Behind in polls, Democrat Gillibrand vows transparency at rally

Catherine TRIOMPHE
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US Senator Kristen Gillibrand of New York emphasized transparency as she kicked off her bid for the 2020 Democratic presidential nomination

US Senator Kristen Gillibrand of New York emphasized transparency as she kicked off her bid for the 2020 Democratic presidential nomination (AFP Photo/Johannes EISELE)

New York (AFP) - Branding US President Donald Trump "a coward" who is "tearing apart the moral fabric" of America, Senator Kirsten Gillibrand on Sunday held her first rally for the 2020 Democratic presidential nomination outside the Trump International Hotel in New York.

Gillibrand emphasized transparency as she presented herself as a candidate defined by the courage and integrity she claims Trump lacks.

"Look a this tower!" said Gillibrand, her hair blowing in the wind. "A shrine to greed, division and vanity... We are here to reject the politics of fear and hate."

Speaking to a few hundred supporters and curious onlookers, the 52-year-old -- who first revealed plans to run in January before launching her campaign last weekend -- insisted she was ready to take on lobbies whose "special interests... prevent us from seeing solutions."

Like most of her 15 or so Democratic rivals Gillibrand favors universal health coverage, a $15 an hour federal minimum wage and access to university for everyone. Also high on her list of priorities is climate change: an "existential threat."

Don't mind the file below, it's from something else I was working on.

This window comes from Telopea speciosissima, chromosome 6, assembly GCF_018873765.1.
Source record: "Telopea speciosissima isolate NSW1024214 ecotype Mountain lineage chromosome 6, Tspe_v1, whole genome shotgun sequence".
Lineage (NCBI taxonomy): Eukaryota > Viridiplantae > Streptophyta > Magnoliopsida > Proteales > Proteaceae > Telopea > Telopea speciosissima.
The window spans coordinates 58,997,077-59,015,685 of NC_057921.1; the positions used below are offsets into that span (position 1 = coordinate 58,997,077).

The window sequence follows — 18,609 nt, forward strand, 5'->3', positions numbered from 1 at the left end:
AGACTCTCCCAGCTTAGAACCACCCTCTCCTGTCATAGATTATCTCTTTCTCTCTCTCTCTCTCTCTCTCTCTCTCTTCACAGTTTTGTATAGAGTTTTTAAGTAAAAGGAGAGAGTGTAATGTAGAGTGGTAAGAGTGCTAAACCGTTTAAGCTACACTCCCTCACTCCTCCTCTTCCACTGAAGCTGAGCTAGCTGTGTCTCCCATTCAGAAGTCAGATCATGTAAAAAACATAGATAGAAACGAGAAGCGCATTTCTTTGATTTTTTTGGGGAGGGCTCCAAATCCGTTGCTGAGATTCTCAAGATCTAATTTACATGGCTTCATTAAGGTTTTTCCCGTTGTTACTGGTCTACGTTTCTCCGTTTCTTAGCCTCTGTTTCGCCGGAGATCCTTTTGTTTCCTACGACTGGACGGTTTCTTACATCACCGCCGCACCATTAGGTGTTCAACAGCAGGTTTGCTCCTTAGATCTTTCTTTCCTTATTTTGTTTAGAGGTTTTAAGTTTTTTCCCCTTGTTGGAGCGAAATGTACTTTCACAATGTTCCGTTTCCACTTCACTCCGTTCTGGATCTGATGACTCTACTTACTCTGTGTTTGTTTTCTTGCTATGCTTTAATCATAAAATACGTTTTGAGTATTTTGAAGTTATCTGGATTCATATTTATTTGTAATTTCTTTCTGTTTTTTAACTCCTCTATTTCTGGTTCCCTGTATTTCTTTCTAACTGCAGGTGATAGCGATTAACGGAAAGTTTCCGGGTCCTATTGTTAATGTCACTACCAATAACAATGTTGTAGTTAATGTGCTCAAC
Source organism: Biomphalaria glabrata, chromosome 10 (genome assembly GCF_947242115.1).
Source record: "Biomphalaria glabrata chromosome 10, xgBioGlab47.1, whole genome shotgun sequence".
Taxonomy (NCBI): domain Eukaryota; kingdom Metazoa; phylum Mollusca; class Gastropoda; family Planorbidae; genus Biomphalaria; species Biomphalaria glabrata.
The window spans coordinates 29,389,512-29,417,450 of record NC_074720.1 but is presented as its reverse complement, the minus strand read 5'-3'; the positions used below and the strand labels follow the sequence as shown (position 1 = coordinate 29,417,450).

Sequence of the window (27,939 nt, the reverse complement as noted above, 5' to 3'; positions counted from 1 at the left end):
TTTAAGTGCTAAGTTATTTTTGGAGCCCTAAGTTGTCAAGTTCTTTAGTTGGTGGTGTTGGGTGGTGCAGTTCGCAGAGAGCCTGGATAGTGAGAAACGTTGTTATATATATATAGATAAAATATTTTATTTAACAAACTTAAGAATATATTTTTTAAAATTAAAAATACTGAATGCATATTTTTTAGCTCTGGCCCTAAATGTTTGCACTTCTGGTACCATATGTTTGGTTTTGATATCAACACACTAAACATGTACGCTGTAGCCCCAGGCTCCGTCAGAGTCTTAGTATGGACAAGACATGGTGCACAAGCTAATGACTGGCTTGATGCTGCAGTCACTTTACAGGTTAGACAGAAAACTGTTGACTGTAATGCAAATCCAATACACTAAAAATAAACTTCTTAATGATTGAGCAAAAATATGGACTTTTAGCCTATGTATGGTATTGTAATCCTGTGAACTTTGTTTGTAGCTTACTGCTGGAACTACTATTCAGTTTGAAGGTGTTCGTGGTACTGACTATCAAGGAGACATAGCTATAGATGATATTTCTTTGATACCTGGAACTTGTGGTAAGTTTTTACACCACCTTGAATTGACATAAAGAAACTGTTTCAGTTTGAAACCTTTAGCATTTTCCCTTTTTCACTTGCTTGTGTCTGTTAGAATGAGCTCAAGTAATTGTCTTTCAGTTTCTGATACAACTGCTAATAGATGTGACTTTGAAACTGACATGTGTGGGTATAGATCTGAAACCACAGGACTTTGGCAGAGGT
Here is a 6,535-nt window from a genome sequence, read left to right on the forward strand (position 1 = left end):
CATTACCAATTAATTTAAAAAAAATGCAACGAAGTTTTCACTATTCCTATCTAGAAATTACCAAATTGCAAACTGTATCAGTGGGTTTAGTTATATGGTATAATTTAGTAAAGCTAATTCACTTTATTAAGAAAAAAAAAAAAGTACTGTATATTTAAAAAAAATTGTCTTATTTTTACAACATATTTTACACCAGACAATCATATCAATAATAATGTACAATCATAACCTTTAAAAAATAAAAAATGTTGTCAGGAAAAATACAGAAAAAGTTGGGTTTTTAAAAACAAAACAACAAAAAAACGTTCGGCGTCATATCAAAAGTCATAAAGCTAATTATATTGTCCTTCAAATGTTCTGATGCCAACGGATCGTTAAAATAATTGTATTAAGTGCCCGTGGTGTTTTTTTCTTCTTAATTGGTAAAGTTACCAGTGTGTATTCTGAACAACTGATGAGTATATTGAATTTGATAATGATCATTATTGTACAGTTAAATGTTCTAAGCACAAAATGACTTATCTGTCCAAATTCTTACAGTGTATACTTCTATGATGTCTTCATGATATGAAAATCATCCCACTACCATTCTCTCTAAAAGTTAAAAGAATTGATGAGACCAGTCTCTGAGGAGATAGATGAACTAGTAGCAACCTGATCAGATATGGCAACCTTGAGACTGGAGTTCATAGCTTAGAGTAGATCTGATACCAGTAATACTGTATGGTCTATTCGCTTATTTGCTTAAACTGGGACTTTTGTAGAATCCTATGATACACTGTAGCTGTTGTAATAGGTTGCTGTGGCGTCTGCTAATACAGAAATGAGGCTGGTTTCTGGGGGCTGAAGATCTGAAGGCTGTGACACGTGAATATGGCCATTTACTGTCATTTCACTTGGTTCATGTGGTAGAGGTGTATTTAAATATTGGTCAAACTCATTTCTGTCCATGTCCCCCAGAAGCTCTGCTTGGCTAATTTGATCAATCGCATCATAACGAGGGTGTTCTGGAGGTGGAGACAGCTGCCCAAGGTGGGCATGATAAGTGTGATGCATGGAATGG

But rhetoric aside, Gillibrand -- who is married to a venture capitalist -- is closer to the political center than her leftist competitors like Bernie Sanders and Elizabeth Warren, who are running on ideas like free university tuition.

So far, Gillibrand is trailing in the polls -- and had the misfortune of holding her first rally on the same day the president's 2016 presidential campaign was cleared of colluding with Russia, according to a released summary of Robert Mueller's probe into Moscow's election meddling.

- Can a woman win? -

Gillibrand, a mother to two boys, is a champion of causes that matter to women and families, from sexual harassment to paid maternity leave.

But polls show that the Democratic favorites at this stage are all men: Sanders, former vice president Joe Biden, and Texan Beto O'Rourke dominate the top tier.

Gillibrand's supporters are confident that she can she close the gap in the coming months.

"It's so early in the primary process... she has so much time to build and grow her coalition," said Zaheen Sarker, a 24-year-old finance worker.

Among possible obstacles: Gillibrand started her career aligned closely with conservatives on key hot-button issues, like opposing gun control and pushing for more deportations.

She has since changed her positions -- leading to charges of being a political contortionist.

But for Sarker, Gillibrand's "evolution on these policies shows that she is able to learn and change, which is so important in politics."

With only a few hundred people turning out Sunday on her home turf, it seems like she has a steep uphill battle ahead.

For some, the fact that she is a woman alone presents problems.

"I like Gillibrand, but I don't think she could defeat Trump," said Carol Mitchell, 75.

But she suggested Gillibrand could make a good runningmate for Joe Biden.

"After the Hillary experience, I am really worried about having a woman at the top of the ticket," Mitchell said.